How the Debut of Amazing Spider-Man Signalled a Coming Change At Marvel

Journey Into Marvel – Part 61

The Official First Spider-Man

The Official First Spider-Man

Extremites, up until now — aside from the tangent into 1963 when I couldn’t find the early issues — we’ve been progressing through the Marvel universe chronologically. The Marvel Universe doesn’t work like this. Some issues and stories occur before each other; regardless of date. This is why Amazing Spider-Man #1, which is issued March 1963, happens here even though my last review was issued December 1962.


This is where it truly all begins. I don’t mean just Spider-Man, I mean the beginnings of Earth-616 (main Marvel continuity). This is the issue where Spider-Man takes the flagship position from the Fantastic Four. Peter Parker takes the flame that was started by Stan Lee in Fantastic Four and evolves it to a new place. Unlike Stan’s relationship with Jack Kirby, it has been said by both Lee and Ditko, that they collaborated better than any other team in the Bullpen…. in the beginning.

We meet Pete in the pits of despair. Uncle Ben is dead. Aunt Mae is broke. The Parkers are about to become homeless. We are also introduced to J. Jonah Jameson. Triple J’s reasons behind hating Spider-Man are never investigates. He just hates him. Perhaps, Triple J was a parody of the many critics who claimedMarvel comics were a bad influence on teen readers.

J. Jonah’s paper has such a pull in New York that the entire city is swayed to hate Spider-Man without much provocation. Spider-Man is the first outlaw Superhero presented by Marvel. Yes, the Hulk has been around for about a year by this point, but Hulk was failing and his comics were anything but a ‘superhero’ comic.

Most of the issue is devoted to how Peter Parker can use his powers for gain. He even tries to join the Fantastic Four, surprising them by breaking into their penthouse, but upon hearing that the gig is unpaying he looses interest. This is a great moment because not only is it one of the first crossover cameos — one of the events that cemented all these characters exist in the same universe — when Ben Grimm notices similarity between Spider-Man and Human Torch, Jonny grimaces and claims that Spider-Man is an outlaw. Jonny maybe a rebel, but at the end of the day he follows the rules, Peter Parker doesn’t always. This gives Spider-Man an edge that no character at this point had.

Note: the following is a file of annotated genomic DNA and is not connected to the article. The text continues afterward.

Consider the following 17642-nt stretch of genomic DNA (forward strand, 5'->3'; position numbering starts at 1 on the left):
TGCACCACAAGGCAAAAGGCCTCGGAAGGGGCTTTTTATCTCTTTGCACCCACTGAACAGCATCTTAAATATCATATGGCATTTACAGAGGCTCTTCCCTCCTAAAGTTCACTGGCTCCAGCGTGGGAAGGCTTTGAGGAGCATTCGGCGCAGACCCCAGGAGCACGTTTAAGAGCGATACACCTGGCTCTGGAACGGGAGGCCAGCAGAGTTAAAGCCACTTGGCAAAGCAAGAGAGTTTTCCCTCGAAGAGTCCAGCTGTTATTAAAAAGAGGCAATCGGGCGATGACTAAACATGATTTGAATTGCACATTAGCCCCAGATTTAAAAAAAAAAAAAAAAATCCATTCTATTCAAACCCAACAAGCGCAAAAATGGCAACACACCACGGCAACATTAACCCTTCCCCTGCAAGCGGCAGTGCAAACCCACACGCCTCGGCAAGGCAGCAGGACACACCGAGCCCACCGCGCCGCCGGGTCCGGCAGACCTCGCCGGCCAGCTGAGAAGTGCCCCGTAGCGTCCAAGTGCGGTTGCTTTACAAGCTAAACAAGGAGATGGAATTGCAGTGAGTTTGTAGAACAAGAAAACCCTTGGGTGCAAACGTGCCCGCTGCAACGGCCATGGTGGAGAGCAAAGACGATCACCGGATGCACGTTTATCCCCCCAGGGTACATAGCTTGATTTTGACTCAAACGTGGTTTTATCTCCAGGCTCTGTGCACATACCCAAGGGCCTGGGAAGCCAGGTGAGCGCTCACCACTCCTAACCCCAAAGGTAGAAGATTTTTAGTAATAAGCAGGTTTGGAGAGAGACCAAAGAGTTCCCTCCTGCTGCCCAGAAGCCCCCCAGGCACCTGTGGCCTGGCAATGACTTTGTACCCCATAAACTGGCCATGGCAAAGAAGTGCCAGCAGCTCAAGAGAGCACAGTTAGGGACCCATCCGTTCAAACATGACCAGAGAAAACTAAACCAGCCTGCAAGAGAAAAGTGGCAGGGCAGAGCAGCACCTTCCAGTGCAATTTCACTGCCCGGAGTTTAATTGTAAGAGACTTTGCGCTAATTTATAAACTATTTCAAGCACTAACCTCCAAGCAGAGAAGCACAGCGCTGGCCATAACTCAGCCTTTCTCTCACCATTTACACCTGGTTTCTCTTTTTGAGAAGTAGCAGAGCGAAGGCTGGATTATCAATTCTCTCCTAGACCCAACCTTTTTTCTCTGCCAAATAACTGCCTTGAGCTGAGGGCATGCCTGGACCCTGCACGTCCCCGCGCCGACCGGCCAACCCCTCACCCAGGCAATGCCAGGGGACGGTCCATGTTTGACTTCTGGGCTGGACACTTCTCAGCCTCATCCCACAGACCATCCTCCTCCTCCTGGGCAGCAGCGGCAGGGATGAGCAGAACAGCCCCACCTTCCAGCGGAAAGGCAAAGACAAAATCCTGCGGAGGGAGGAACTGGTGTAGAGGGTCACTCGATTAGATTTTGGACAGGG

Thing Vs. Spidey

Thing Vs. Spidey

The second half of the issue is Spider-Man’s first confrontation with a costumed villain. The villain is the rather empty Chameleon. Chameleon is a Commie spy who wants to steal a set of missile plans. He dresses up as Spider-Man in an effort to transport blame. This plot reads farcical after the adept character driven drama in the first half. I bet anything this part is Stan’s doing. The campiness and emptiness — did someone say ‘Commie Spy’ — has to be out of the addled brain of Mr. Lee.

I will say this though. Chameleon is the most compelling commie spy who has appeared so far. His struggles to find control and equilibrium with all his many identities is very dark for early Marvel. Spider-Man does not defeat Chameleon, rather he abandons the fight after his name is cleared.

That selfishness is revolutionary.

In the early days of Marvel, Amazing Spider-Man is where the good writing was. Even though some elements fall flat, there is so much depth and colour in this issue that you can see why Spider-Man became an instant hit with the readership. It’s an instant hit with me.

Until next time, Extremites, I remain: Julian Munds

Story I Read:Spider-Man/Spider-Man vs. The Chameleon” (Amazing Spider-Man #1 Mar. 1963)

Rating: 3 1/2 of 5

Pros: The depth. The attention to character for Peter Parker. The invention. The cameo from the Fantastic Four is better then some of issues of Fantastic Four. Ditko’s art is stunning. Sue looks human.

Cons: Chameleon. The communist subplot. The way Spider-Man rescues Triple J’s son is charming but in a stupid way.

Next Review:Beauty and the Beast” (The Incredible Hulk #5 Jan 1963)

Last Review:Betrayed by the Ants!!” (Tales to Astonish #38 Dec. 1962)


About Julian Munds

I possess a degree in Theatre and Drama from the University of Toronto. I own my own theatre company called Snobbish Theatre. We focus our work on new versions of classics.

Posted on January 3, 2015, in Marvel, Spider-Man, The Fantastic Four and tagged , , , , , , , , , , , , . Bookmark the permalink. 4 Comments.

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